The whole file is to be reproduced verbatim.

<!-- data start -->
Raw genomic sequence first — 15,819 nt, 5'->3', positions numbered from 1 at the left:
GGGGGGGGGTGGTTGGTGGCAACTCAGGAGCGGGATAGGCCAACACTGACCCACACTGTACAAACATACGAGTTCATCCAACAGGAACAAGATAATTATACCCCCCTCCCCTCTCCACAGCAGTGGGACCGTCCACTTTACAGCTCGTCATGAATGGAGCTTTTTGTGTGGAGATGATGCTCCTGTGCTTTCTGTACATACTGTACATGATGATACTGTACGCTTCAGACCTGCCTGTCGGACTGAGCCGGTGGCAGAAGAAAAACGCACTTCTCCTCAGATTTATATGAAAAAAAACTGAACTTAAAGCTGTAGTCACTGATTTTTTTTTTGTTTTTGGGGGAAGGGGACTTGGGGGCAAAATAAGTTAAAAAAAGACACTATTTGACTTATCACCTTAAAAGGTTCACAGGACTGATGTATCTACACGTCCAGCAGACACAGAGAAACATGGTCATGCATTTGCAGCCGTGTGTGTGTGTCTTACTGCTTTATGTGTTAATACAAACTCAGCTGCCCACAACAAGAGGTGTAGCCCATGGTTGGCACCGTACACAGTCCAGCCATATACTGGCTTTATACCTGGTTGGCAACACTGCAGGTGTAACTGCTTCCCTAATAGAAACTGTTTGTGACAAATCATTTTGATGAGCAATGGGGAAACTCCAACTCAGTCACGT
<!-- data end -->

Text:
Raw genomic sequence first — 15,819 nt, 5'->3', positions numbered from 1 at the left:
GGGGGGGGGTGGTTGGTGGCAACTCAGGAGCGGGATAGGCCAACACTGACCCACACTGTACAAACATACGAGTTCATCCAACAGGAACAAGATAATTATACCCCCCTCCCCTCTCCACAGCAGTGGGACCGTCCACTTTACAGCTCGTCATGAATGGAGCTTTTTGTGTGGAGATGATGCTCCTGTGCTTTCTGTACATACTGTACATGATGATACTGTACGCTTCAGACCTGCCTGTCGGACTGAGCCGGTGGCAGAAGAAAAACGCACTTCTCCTCAGATTTATATGAAAAAAAACTGAACTTAAAGCTGTAGTCACTGATTTTTTTTTTGTTTTTGGGGGAAGGGGACTTGGGGGCAAAATAAGTTAAAAAAAGACACTATTTGACTTATCACCTTAAAAGGTTCACAGGACTGATGTATCTACACGTCCAGCAGACACAGAGAAACATGGTCATGCATTTGCAGCCGTGTGTGTGTGTCTTACTGCTTTATGTGTTAATACAAACTCAGCTGCCCACAACAAGAGGTGTAGCCCATGGTTGGCACCGTACACAGTCCAGCCATATACTGGCTTTATACCTGGTTGGCAACACTGCAGGTGTAACTGCTTCCCTAATAGAAACTGTTTGTGACAAATCATTTTGATGAGCAATGGGGAAACTCCAACTCAGTCACGT